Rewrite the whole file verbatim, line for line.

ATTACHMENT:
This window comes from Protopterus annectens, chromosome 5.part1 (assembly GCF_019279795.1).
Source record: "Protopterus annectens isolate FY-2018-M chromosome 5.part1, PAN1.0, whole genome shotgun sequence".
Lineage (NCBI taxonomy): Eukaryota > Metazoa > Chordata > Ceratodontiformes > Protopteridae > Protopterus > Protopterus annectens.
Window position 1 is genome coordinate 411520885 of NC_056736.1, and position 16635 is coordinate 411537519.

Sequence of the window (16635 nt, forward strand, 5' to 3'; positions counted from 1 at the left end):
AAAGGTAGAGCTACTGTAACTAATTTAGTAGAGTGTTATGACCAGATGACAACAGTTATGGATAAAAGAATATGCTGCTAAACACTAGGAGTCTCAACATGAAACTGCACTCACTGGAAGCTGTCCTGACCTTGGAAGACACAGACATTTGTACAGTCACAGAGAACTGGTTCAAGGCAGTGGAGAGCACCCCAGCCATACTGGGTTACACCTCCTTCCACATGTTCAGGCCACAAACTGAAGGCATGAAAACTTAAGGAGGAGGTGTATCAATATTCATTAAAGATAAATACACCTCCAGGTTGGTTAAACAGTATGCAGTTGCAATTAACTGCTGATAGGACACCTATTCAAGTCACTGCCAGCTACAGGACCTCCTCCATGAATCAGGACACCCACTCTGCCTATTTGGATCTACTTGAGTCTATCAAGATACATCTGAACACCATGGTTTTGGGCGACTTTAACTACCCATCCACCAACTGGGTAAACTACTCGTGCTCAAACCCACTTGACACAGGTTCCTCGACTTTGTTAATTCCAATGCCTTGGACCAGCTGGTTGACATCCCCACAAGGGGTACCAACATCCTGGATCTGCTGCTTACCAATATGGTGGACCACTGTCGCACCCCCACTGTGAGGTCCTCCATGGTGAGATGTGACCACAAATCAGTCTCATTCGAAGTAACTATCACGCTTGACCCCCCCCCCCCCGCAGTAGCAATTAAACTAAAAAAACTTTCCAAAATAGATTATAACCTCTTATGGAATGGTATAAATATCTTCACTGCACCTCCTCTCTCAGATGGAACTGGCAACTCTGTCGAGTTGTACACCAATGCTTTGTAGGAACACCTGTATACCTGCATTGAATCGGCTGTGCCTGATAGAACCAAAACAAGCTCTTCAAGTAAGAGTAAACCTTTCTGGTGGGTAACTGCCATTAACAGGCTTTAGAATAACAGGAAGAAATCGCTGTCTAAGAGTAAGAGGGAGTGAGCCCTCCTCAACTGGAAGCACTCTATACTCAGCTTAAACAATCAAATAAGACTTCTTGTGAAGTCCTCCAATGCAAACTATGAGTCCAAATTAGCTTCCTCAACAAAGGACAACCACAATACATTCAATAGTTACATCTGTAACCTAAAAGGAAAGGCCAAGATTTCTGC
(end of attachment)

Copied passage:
This window comes from Protopterus annectens, chromosome 5.part1 (assembly GCF_019279795.1).
Source record: "Protopterus annectens isolate FY-2018-M chromosome 5.part1, PAN1.0, whole genome shotgun sequence".
Lineage (NCBI taxonomy): Eukaryota > Metazoa > Chordata > Ceratodontiformes > Protopteridae > Protopterus > Protopterus annectens.
Window position 1 is genome coordinate 411520885 of NC_056736.1, and position 16635 is coordinate 411537519.

Sequence of the window (16635 nt, forward strand, 5' to 3'; positions counted from 1 at the left end):
AAAGGTAGAGCTACTGTAACTAATTTAGTAGAGTGTTATGACCAGATGACAACAGTTATGGATAAAAGAATATGCTGCTAAACACTAGGAGTCTCAACATGAAACTGCACTCACTGGAAGCTGTCCTGACCTTGGAAGACACAGACATTTGTACAGTCACAGAGAACTGGTTCAAGGCAGTGGAGAGCACCCCAGCCATACTGGGTTACACCTCCTTCCACATGTTCAGGCCACAAACTGAAGGCATGAAAACTTAAGGAGGAGGTGTATCAATATTCATTAAAGATAAATACACCTCCAGGTTGGTTAAACAGTATGCAGTTGCAATTAACTGCTGATAGGACACCTATTCAAGTCACTGCCAGCTACAGGACCTCCTCCATGAATCAGGACACCCACTCTGCCTATTTGGATCTACTTGAGTCTATCAAGATACATCTGAACACCATGGTTTTGGGCGACTTTAACTACCCATCCACCAACTGGGTAAACTACTCGTGCTCAAACCCACTTGACACAGGTTCCTCGACTTTGTTAATTCCAATGCCTTGGACCAGCTGGTTGACATCCCCACAAGGGGTACCAACATCCTGGATCTGCTGCTTACCAATATGGTGGACCACTGTCGCACCCCCACTGTGAGGTCCTCCATGGTGAGATGTGACCACAAATCAGTCTCATTCGAAGTAACTATCACGCTTGACCCCCCCCCCCCCGCAGTAGCAATTAAACTAAAAAAACTTTCCAAAATAGATTATAACCTCTTATGGAATGGTATAAATATCTTCACTGCACCTCCTCTCTCAGATGGAACTGGCAACTCTGTCGAGTTGTACACCAATGCTTTGTAGGAACACCTGTATACCTGCATTGAATCGGCTGTGCCTGATAGAACCAAAACAAGCTCTTCAAGTAAGAGTAAACCTTTCTGGTGGGTAACTGCCATTAACAGGCTTTAGAATAACAGGAAGAAATCGCTGTCTAAGAGTAAGAGGGAGTGAGCCCTCCTCAACTGGAAGCACTCTATACTCAGCTTAAACAATCAAATAAGACTTCTTGTGAAGTCCTCCAATGCAAACTATGAGTCCAAATTAGCTTCCTCAACAAAGGACAACCACAATACATTCAATAGTTACATCTGTAACCTAAAAGGAAAGGCCAAGATTTCTGC